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We also spend quality time with two of the young men Cunanan killed in Minneapolis, David Madson (Cody Fern) and Jeff Trail (Finn Wittrock), the Navy officer Cunanan outed. Madson refuses Cunanan’s persistent romantic interest, which Cunanan takes out first on Trail, whom he blames. This segment of Cunanan’s story is given a particular boost by Fern, who is brilliant as the despairing Madson is kidnapped by Cunanan while in disbelief over the cold-blooded murder of his friend. Fern, a relative newcomer, is unforgettable and, like a number of actors in this cast, deserves Emmy attention.

Versace, too, becomes fully human in the series, much more than the chic celebrity Cunanan was obsessed with. The Versace family has come out against the series, in a statement whose words include “reprehensible,” “distorted,” and “bogus,” but Edgar Ramirez gives us a warm, gentle man. His Versace is separated from ordinary people by his fame and his money, which is all over his lavish Miami Beach manse, but he is also a man who is ultimately willing to jeopardize his business in order to come out as gay. He has an open relationship with his boyfriend, Antonio D’Amico (Ricky Martin), which appears to work for them both, and he has a particularly tight bond with his sister Donatella (Penelope Cruz), who takes over the business after his death. Cruz is solid in a role that, as Maya Rudolph on “Saturday Night Live” has shown, could easily fall into parody. Her accent, though, is inconsistent.

The first season of Murphy’s anthology series “American Crime Story,” “The People v. O.J. Simpson,” beautifully reframed the famous murder case through a lens of race, sexism, and reality TV. I’m not sure “The Assassination of Gianni Versace” manages to add contemporary political and cultural resonance to its serial killer story as effectively. We can see that the cops appear not to take these murders and the pursuit of Cunanan as seriously as they should, once they learn of the gay aspect. They help create a systemic homophobia that may have helped Cunanan stay free long enough to kill more. We can also see how homophobia in 1997 America, the year Ellen DeGeneres came out, long before gay marriage, may have made some of the victims more vulnerable to Cunanan’s evil.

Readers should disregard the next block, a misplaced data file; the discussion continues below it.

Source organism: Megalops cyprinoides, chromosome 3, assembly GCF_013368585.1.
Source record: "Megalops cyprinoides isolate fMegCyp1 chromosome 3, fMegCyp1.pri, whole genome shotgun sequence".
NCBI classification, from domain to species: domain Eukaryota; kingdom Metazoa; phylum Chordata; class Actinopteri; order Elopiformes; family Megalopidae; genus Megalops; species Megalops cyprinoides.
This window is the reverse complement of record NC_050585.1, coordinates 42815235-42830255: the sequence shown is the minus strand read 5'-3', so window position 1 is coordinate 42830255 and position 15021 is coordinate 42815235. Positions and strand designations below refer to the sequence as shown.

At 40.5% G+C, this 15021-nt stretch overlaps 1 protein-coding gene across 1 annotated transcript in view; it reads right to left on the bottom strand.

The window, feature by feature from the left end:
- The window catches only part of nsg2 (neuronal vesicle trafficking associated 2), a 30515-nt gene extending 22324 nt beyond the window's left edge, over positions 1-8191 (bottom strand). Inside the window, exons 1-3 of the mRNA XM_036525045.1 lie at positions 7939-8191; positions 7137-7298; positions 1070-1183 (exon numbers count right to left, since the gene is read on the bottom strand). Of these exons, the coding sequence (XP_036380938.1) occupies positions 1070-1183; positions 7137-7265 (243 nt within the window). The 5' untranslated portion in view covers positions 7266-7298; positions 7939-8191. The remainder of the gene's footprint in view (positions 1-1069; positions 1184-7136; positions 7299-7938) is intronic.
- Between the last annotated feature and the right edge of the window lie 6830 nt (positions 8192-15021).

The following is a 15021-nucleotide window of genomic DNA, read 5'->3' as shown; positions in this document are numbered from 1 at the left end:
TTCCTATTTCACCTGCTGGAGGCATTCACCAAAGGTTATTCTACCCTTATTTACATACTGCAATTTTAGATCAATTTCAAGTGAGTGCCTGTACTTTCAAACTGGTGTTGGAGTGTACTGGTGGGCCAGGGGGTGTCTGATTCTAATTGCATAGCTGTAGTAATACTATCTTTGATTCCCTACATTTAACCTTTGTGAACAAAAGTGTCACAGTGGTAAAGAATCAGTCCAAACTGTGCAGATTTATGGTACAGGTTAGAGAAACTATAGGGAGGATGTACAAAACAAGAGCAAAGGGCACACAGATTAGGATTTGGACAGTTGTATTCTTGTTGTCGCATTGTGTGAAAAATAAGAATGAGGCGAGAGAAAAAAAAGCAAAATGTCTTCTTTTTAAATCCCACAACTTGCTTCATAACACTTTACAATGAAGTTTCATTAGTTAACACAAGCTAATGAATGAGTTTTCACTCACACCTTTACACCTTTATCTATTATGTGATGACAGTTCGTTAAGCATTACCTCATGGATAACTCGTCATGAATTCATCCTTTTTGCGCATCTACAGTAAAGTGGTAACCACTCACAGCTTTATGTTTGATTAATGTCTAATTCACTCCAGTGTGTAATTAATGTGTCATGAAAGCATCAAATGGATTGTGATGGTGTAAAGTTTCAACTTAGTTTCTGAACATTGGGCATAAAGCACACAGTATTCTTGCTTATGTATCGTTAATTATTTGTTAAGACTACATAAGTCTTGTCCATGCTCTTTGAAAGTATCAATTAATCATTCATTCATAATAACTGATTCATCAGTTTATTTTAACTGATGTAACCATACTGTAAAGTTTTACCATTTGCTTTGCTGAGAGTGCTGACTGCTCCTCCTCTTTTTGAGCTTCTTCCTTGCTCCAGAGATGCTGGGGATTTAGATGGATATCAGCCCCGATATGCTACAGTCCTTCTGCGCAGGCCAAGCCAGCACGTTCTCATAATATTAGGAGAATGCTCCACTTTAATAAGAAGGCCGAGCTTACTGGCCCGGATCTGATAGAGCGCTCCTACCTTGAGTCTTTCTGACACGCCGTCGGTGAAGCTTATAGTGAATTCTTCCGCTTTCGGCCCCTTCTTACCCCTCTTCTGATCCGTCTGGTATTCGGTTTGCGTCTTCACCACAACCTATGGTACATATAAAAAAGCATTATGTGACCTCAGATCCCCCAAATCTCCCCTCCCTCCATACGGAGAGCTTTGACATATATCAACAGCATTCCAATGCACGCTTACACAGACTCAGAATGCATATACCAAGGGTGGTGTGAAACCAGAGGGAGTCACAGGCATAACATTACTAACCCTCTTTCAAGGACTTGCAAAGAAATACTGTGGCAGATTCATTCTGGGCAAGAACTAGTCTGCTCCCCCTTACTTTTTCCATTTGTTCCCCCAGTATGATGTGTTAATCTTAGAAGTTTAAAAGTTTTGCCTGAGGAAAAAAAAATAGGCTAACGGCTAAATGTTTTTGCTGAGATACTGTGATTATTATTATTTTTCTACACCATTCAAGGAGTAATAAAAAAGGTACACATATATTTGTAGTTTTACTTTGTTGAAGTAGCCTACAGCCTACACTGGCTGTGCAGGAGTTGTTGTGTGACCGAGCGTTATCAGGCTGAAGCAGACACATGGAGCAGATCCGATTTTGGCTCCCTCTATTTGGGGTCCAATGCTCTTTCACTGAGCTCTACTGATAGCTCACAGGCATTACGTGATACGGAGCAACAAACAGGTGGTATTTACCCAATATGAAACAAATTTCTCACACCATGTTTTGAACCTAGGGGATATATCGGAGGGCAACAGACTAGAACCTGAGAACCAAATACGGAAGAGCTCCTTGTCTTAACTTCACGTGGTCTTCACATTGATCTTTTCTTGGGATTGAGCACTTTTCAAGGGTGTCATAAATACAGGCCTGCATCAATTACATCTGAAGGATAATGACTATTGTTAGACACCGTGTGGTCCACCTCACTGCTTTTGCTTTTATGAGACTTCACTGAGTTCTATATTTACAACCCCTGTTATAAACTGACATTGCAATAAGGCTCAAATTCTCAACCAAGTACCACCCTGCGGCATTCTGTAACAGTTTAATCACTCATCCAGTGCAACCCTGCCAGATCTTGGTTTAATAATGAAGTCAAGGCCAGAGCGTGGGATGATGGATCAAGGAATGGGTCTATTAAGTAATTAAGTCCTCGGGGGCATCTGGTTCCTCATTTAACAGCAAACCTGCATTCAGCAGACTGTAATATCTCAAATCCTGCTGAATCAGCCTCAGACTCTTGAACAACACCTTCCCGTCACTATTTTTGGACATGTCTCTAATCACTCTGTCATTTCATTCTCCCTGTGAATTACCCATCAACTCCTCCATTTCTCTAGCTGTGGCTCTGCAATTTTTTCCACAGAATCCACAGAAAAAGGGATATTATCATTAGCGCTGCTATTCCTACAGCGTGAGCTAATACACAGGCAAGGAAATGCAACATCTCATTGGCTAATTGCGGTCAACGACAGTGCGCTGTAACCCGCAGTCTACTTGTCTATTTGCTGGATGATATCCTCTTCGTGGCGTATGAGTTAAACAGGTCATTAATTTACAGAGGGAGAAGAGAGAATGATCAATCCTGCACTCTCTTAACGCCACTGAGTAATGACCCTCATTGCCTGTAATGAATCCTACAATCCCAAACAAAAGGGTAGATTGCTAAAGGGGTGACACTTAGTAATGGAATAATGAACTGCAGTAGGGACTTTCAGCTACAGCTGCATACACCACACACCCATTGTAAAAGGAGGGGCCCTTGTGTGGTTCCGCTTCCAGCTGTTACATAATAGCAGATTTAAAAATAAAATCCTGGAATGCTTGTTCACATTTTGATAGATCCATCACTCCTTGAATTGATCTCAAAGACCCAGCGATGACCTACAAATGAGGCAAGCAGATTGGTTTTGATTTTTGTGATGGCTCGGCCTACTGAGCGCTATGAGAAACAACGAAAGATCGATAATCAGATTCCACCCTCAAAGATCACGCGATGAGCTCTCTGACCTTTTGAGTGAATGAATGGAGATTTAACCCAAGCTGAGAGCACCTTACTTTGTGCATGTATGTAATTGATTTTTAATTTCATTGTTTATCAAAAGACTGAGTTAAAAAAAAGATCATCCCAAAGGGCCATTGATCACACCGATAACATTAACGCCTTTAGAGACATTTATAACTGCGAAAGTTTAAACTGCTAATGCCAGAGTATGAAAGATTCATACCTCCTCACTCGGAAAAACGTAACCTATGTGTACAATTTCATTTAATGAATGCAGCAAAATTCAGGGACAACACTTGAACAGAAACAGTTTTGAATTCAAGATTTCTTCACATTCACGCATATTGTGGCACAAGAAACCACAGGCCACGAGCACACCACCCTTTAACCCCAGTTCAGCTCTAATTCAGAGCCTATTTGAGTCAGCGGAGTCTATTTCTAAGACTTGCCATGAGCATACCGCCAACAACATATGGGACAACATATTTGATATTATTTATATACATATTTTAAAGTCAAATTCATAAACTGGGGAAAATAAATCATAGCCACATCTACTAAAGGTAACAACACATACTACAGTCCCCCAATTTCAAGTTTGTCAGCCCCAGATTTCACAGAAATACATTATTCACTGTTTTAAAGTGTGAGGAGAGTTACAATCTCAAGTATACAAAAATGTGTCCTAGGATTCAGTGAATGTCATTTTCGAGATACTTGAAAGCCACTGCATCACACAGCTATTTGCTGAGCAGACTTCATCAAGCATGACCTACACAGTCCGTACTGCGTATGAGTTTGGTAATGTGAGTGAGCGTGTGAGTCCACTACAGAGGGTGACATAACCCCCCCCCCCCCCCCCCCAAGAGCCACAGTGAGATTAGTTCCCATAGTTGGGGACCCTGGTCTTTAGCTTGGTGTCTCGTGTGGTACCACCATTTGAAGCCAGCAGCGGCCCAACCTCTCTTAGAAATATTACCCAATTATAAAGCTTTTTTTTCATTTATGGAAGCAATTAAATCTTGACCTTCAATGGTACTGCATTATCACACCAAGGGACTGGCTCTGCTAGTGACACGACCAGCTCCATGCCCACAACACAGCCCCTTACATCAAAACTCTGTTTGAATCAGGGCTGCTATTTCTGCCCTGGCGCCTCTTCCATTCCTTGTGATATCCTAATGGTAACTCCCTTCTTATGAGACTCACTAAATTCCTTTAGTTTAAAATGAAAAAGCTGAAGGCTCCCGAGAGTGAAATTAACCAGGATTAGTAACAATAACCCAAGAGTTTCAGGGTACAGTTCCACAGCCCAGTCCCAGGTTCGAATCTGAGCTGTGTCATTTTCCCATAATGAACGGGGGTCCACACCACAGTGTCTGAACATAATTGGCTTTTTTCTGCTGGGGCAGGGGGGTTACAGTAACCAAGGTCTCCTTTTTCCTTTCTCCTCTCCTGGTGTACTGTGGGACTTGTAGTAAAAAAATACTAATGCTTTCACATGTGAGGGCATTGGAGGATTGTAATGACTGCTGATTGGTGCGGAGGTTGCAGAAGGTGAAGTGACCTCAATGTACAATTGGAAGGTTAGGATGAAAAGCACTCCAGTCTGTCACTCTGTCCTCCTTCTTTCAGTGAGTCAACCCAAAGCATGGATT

But “The Assassination of Gianni Versace” is nonetheless extremely insightful, as well as consistently entertaining. And the details of Cunanan’s story are less familiar than those of Simpson, so the episodes work on a suspense level, too. You don’t quite know what will happen next. The year has just begun, and already I’m thinking about my year-end top 10 list.

THE ASSASSINATION OF GIANNI VERSACE: AMERICAN CRIME STORY

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Starring: Darren Criss, Penelope Cruz, Edgar Ramirez, Ricky Martin, Judith Light, Mike Farrell, Finn Wittrock, Nico Evers-Swindell, Cody Fern, Max Greenfield. On: FX, Wednesday at 10 p.m.

Matthew Gilbert can be reached at gilbert@globe.com. Follow him on Twitter @MatthewGilbert.